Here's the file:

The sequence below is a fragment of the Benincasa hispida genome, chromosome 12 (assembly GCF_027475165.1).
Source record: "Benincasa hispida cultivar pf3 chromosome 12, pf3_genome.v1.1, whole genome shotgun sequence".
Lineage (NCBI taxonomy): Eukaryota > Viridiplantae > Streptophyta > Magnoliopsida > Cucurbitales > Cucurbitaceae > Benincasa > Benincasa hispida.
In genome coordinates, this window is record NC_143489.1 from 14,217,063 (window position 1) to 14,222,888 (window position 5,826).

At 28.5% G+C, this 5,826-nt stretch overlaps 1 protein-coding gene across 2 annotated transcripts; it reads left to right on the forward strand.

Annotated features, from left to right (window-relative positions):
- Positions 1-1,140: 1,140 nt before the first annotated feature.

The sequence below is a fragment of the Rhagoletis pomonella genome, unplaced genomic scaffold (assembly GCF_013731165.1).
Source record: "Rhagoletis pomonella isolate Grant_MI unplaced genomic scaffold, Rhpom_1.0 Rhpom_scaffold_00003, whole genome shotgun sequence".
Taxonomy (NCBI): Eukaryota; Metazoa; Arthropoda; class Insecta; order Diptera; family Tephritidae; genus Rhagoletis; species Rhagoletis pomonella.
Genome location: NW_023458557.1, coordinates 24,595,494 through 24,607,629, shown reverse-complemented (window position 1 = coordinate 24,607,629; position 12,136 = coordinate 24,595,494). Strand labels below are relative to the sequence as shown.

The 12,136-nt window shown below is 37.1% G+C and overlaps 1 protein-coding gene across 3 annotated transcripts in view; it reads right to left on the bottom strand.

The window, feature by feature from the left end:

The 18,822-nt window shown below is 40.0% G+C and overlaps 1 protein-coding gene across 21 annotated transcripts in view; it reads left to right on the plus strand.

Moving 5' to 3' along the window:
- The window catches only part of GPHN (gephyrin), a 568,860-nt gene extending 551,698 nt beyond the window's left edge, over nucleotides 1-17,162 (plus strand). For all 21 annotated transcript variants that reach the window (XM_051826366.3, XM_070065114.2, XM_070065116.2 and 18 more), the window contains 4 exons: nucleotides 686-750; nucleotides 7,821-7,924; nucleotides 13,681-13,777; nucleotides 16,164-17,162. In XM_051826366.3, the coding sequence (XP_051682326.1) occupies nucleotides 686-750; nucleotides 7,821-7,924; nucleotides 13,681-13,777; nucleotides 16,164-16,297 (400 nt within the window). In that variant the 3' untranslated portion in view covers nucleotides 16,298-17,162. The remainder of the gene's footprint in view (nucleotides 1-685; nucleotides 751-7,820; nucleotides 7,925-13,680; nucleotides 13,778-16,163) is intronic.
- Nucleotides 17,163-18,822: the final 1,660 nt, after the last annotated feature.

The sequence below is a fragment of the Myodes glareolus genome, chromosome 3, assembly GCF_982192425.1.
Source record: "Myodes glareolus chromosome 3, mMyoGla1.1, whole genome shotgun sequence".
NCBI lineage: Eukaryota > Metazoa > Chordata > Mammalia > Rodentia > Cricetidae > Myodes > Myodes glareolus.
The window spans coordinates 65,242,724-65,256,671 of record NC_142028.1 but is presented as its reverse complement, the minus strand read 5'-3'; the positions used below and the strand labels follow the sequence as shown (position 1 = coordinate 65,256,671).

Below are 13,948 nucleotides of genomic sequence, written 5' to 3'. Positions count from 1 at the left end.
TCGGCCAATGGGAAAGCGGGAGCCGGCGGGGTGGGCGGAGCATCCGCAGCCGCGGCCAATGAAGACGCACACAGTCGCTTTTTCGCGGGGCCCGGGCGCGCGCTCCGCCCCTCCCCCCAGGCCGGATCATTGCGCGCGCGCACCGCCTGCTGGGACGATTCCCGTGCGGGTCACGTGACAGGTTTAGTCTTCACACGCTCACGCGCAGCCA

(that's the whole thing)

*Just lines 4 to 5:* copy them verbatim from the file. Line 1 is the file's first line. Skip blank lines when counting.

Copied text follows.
In genome coordinates, this window is record NC_143489.1 from 14,217,063 (window position 1) to 14,222,888 (window position 5,826).

At 28.5% G+C, this 5,826-nt stretch overlaps 1 protein-coding gene across 2 annotated transcripts; it reads left to right on the forward strand.